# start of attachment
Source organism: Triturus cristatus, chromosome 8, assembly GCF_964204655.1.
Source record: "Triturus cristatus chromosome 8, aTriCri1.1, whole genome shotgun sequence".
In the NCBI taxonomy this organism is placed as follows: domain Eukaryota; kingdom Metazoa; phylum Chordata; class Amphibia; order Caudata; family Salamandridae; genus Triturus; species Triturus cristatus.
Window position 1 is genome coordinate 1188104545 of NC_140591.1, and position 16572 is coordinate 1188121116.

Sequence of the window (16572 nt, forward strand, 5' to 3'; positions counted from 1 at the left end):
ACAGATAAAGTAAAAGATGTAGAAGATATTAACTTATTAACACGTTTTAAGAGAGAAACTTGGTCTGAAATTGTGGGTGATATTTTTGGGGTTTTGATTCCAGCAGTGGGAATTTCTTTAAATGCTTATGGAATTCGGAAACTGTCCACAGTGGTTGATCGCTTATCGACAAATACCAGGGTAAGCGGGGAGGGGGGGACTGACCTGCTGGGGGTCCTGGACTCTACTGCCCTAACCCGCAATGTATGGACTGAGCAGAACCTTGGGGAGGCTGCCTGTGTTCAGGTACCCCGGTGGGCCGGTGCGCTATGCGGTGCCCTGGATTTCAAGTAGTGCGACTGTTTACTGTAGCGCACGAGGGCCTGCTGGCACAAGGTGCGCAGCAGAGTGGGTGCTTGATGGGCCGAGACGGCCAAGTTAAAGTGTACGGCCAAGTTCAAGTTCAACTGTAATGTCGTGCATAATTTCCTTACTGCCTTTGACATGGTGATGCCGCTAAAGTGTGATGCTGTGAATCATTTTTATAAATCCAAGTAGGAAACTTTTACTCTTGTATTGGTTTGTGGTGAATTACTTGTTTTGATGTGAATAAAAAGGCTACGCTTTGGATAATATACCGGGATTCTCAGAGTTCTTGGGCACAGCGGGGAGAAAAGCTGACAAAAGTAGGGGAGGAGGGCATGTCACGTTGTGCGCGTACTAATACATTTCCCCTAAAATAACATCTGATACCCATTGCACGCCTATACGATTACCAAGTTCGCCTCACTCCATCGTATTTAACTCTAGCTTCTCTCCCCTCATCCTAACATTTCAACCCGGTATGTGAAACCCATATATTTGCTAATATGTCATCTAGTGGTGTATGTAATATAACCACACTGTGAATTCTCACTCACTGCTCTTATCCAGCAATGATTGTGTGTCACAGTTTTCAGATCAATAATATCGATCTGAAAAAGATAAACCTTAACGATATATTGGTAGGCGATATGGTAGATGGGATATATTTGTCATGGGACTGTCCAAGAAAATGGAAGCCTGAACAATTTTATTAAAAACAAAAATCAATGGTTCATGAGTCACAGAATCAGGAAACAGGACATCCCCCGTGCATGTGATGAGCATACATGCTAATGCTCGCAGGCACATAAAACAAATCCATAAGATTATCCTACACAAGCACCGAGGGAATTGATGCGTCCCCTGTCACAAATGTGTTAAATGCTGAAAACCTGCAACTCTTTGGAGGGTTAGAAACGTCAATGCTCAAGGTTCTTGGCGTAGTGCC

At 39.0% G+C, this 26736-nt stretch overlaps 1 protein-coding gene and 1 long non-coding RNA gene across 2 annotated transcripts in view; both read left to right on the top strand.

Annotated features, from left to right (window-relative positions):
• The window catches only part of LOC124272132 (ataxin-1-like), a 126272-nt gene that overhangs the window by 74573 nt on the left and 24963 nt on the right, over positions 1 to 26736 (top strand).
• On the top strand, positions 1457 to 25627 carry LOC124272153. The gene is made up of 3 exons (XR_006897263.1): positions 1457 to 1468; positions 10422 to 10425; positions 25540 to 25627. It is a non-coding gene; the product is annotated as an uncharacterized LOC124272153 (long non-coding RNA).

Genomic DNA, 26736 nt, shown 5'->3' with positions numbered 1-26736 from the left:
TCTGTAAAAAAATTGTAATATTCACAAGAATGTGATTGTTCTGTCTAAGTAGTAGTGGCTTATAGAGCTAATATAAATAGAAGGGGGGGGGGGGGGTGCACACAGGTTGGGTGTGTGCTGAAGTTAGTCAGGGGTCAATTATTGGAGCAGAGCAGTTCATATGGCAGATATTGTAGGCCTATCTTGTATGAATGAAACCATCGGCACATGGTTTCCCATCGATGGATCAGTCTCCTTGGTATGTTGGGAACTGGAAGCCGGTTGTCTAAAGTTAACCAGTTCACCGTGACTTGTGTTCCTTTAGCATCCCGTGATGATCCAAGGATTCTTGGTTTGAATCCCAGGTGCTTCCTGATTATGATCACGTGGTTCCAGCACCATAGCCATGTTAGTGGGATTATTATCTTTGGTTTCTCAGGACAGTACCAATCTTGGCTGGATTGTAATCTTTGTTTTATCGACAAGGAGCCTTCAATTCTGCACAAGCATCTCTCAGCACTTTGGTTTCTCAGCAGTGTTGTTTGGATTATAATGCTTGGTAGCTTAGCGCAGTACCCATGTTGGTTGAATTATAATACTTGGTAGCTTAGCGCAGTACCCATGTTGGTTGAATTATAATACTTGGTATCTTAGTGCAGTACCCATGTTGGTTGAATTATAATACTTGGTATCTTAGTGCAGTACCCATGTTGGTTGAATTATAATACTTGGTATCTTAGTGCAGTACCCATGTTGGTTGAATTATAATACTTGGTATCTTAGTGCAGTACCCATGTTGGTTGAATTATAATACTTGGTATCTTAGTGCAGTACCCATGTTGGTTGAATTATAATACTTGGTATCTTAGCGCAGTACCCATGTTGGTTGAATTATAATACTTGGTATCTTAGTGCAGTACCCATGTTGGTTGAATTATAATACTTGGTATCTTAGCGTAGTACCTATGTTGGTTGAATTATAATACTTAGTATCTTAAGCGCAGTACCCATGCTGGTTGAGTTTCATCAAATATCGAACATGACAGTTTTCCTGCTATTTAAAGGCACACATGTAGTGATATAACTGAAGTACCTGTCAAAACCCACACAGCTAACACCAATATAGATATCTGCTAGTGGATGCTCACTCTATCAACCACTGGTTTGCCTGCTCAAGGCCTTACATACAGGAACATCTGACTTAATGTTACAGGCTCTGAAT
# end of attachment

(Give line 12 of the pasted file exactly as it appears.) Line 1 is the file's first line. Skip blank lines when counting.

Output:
TCTGTAAAAAAATTGTAATATTCACAAGAATGTGATTGTTCTGTCTAAGTAGTAGTGGCTTATAGAGCTAATATAAATAGAAGGGGGGGGGGGGGGTGCACACAGGTTGGGTGTGTGCTGAAGTTAGTCAGGGGTCAATTATTGGAGCAGAGCAGTTCATATGGCAGATATTGTAGGCCTATCTTGTATGAATGAAACCATCGGCACATGGTTTCCCATCGATGGATCAGTCTCCTTGGTATGTTGGGAACTGGAAGCCGGTTGTCTAAAGTTAACCAGTTCACCGTGACTTGTGTTCCTTTAGCATCCCGTGATGATCCAAGGATTCTTGGTTTGAATCCCAGGTGCTTCCTGATTATGATCACGTGGTTCCAGCACCATAGCCATGTTAGTGGGATTATTATCTTTGGTTTCTCAGGACAGTACCAATCTTGGCTGGATTGTAATCTTTGTTTTATCGACAAGGAGCCTTCAATTCTGCACAAGCATCTCTCAGCACTTTGGTTTCTCAGCAGTGTTGTTTGGATTATAATGCTTGGTAGCTTAGCGCAGTACCCATGTTGGTTGAATTATAATACTTGGTAGCTTAGCGCAGTACCCATGTTGGTTGAATTATAATACTTGGTATCTTAGTGCAGTACCCATGTTGGTTGAATTATAATACTTGGTATCTTAGTGCAGTACCCATGTTGGTTGAATTATAATACTTGGTATCTTAGTGCAGTACCCATGTTGGTTGAATTATAATACTTGGTATCTTAGTGCAGTACCCATGTTGGTTGAATTATAATACTTGGTATCTTAGTGCAGTACCCATGTTGGTTGAATTATAATACTTGGTATCTTAGCGCAGTACCCATGTTGGTTGAATTATAATACTTGGTATCTTAGTGCAGTACCCATGTTGGTTGAATTATAATACTTGGTATCTTAGCGTAGTACCTATGTTGGTTGAATTATAATACTTAGTATCTTAAGCGCAGTACCCATGCTGGTTGAGTTTCATCAAATATCGAACATGACAGTTTTCCTGCTATTTAAAGGCACACATGTAGTGATATAACTGAAGTACCTGTCAAAACCCACACAGCTAACACCAATATAGATATCTGCTAGTGGATGCTCACTCTATCAACCACTGGTTTGCCTGCTCAAGGCCTTACATACAGGAACATCTGACTTAATGTTACAGGCTCTGAAT